Referring to FIG. 15B and FIG. 9A, a ruleset compiler 94 is a process that translates the transaction statements 20 c of a ruleset 16 into a rule graph 92. Ruleset compiler 94 recursively processes the transaction statements. At each level in the recursion, ruleset compiler 94 selects starting and ending states, and adds appropriate intermediate states 92 c and arcs 92 d to reflect the syntactic constructs of the transaction statements.

For the top level of a transaction statement, the starting state is the initial state 92 a, and the ending state is the terminal state 92 b that represents the recognition of the transaction. Ruleset compiler 94 recursively processes the body of the transaction definition—i.e., the rule body block 86—using sub-processes specialized to the particular syntactical construction. These sub-processes include event translation 94 a, choice translation 94 b, sequence translation 94 c, and last translation 94 d. Each such sub-process receives a reference to a starting state, a reference to an ending state, and a syntactical construct of the ruleset (such as an atomic event specification 86 a, shown in FIG. 9B; a choice construct 86 g, shown in FIG. 9C; a sequence construct 86 h, shown in FIG. 9D; or a last construct 86 i, shown in FIG. 9E). Note that the notions of “starting state” and “ending state” are defined from the frame of reference of the sub-process; they are not static or universal, but can vary with each instance of the sub-process and its position within the recursion stack.

Event translation 94 a translates an atomic event specification 86 a. Event translation 94 a creates an arc between the starting and ending states. The arc condition corresponds to the event source 86 d, event kind 86 e, and parameter list 88 of the event specification.

Choice translation 94 b translates a choice construct 86 g. For each event specification in the choice construct, choice translation 94 b adds to rule graph 92 a separate subgraph between the starting and ending states. Choice translation 94 b recursively invokes sub-processes of ruleset compiler 94 to construct the subgraph as appropriate, depending on the type of event specification. For example, when the event specification is atomic, choice translation 94 b invokes event translation 94 a, passing the same starting and ending states as were passed to choice translation 94 b. When the event specification is a sequence construct (i.e., one nested inside the choice construct), choice translation 94 b invokes sequence translation 94 c. The invoked sub-process can itself recurse, constructing subgraphs within subgraphs.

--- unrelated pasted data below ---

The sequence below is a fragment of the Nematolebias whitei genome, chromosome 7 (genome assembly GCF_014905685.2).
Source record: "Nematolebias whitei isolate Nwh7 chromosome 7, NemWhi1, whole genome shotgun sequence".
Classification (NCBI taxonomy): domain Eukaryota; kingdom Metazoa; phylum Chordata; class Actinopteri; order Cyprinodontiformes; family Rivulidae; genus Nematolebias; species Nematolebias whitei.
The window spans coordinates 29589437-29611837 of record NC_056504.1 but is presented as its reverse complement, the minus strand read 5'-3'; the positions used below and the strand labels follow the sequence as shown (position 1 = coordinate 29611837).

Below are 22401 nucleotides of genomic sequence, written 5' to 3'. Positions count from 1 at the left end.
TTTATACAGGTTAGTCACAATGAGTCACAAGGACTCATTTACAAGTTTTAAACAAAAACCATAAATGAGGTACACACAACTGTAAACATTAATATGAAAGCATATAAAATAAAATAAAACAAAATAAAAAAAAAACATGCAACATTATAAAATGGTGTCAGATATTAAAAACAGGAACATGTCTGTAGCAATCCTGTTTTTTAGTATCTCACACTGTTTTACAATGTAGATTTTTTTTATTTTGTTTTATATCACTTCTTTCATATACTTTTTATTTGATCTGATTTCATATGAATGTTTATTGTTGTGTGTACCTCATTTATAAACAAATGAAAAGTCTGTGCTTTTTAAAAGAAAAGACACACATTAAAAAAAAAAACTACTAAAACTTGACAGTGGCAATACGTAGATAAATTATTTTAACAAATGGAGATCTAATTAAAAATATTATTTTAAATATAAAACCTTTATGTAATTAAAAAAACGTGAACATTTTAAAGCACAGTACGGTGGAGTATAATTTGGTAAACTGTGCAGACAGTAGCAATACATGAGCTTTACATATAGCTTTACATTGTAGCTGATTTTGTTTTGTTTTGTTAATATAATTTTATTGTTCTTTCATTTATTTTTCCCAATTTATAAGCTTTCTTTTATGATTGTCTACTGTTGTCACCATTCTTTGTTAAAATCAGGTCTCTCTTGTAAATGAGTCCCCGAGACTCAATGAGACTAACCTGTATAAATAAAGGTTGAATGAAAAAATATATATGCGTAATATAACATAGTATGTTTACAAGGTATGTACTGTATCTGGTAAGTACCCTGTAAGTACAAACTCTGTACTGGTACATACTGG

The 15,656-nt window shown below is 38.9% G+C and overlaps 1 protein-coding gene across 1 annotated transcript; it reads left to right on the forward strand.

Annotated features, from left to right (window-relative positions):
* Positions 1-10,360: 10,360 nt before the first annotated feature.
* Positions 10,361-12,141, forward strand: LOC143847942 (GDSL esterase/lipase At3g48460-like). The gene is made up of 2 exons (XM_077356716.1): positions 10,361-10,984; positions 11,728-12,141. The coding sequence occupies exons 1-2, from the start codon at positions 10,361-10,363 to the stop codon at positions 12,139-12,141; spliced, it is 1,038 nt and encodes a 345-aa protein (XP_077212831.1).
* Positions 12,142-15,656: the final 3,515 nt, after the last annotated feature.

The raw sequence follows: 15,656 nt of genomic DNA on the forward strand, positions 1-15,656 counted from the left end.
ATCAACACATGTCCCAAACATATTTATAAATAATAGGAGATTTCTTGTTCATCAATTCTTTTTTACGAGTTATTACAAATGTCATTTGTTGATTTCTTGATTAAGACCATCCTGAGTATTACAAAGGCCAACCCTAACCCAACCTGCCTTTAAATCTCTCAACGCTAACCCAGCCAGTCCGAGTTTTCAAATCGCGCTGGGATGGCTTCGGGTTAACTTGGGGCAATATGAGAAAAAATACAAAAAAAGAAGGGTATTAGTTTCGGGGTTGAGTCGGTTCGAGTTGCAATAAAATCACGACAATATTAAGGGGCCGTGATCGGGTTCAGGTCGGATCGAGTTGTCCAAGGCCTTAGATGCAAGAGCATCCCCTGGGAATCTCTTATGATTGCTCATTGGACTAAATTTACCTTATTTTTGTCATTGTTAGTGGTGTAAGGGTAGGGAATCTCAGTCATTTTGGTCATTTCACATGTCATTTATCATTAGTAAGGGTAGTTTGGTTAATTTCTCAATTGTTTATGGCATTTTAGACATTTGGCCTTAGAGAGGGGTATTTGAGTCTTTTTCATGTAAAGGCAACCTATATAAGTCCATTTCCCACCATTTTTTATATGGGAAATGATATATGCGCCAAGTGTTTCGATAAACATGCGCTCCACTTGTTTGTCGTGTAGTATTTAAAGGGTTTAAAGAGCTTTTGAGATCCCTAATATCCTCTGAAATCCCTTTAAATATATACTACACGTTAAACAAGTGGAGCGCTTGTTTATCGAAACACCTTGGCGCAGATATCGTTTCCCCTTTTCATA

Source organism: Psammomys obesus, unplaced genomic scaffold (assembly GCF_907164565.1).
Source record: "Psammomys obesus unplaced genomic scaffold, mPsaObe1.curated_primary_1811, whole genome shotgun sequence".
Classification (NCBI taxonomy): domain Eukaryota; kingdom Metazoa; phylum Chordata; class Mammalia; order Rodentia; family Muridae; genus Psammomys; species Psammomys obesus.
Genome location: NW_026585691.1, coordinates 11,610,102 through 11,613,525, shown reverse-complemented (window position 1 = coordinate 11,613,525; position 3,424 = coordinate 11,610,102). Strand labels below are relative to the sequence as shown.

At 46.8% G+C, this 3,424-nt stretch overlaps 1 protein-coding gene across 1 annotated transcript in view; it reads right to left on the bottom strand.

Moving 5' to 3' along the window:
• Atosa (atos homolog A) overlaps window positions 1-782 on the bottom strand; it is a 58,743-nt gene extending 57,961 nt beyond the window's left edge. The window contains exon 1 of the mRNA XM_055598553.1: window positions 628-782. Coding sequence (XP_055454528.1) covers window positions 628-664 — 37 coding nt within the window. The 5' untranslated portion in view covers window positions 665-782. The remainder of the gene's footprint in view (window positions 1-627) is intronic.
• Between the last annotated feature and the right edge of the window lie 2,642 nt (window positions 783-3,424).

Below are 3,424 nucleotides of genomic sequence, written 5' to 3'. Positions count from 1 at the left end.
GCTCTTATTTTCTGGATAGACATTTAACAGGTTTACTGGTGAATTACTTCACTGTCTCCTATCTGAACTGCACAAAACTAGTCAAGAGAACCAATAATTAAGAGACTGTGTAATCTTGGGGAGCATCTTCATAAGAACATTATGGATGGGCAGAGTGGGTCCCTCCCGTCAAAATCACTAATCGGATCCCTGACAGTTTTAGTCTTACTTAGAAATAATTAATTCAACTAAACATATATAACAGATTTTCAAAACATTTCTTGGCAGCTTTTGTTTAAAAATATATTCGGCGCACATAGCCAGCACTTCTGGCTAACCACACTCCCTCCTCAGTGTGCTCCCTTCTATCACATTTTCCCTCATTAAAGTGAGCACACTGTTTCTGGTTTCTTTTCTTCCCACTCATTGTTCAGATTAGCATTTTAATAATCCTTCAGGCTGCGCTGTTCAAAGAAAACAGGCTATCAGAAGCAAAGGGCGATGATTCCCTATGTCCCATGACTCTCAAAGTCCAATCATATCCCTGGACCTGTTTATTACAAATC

Sequence translation 94 c translates a sequence construct 86 h. The sequence construct contains an interruptible series of event specifications. For each pair of adjacent event specifications in the series, sequence translation 94 c adds to rule graph 92 a separate subgraph, such that the subgraph connects adjacent states ordered like the adjacent event specifications. Similar to choice translation 94 b, sequence translation 94 c recursively invokes sub-processes of ruleset compiler 94 to construct the subgraph as appropriate, depending on the type of event specification.

Recall that the main body of a transaction rule is an implicit sequence construct 86 g (FIG. 9C).

Last translation 94 d translates a last construct 86 i. Last translation 94 d adds an intermediate state 92 c to the rule graph 92. The last construct 86 i contains an non-interruptible series of event specifications. For each event specification in the series, last translation 94 d adds a transition from the starting state to the new intermediate state. Last translation 94 d also adds a special “void” transition from the new intermediate state to the ending state, to indicate when the series of matching activity events has ended. The arc for the void transition has a special arc condition 92 e that requires no input. During processing, this void transition is not followed until all of the incoming transitions to the intermediate state have been satisfied.

Referring to FIG. 15C, ruleset compiler 94 compiles each transaction statement to begin at the same shared initial state 92 a and end at a distinct terminal state 92 b, regardless of the alternate ruleset in which it is contained. The rule graph for an application may therefore contain a mix of sub-graphs (each corresponding to a transaction) from different alternate ruleset constructs. Each sub-graph is compiled with information about the identity of the alternate ruleset that contains it. Note that transaction definitions that occur outside of an explicit alternate ruleset construct are implicitly considered to be part of their own alternate ruleset (i.e. the “primary ruleset”).

State Machine in Operation

Referring still to FIG. 15C, transaction recognition process 98 uses a rule graph 92 as a state machine to recognize transactions for an application instance 70 (FIG. 4). Transaction recognition process 98 associates tokens 96 with states of the rule graph. For simplicity of explanation, this discussion often refers to a token being “placed on” a state to indicate this association with a state, using a physical metaphor for the rule graph. It should be understood that in practice, rule graph 92 is a data structure in the memory of a computing device.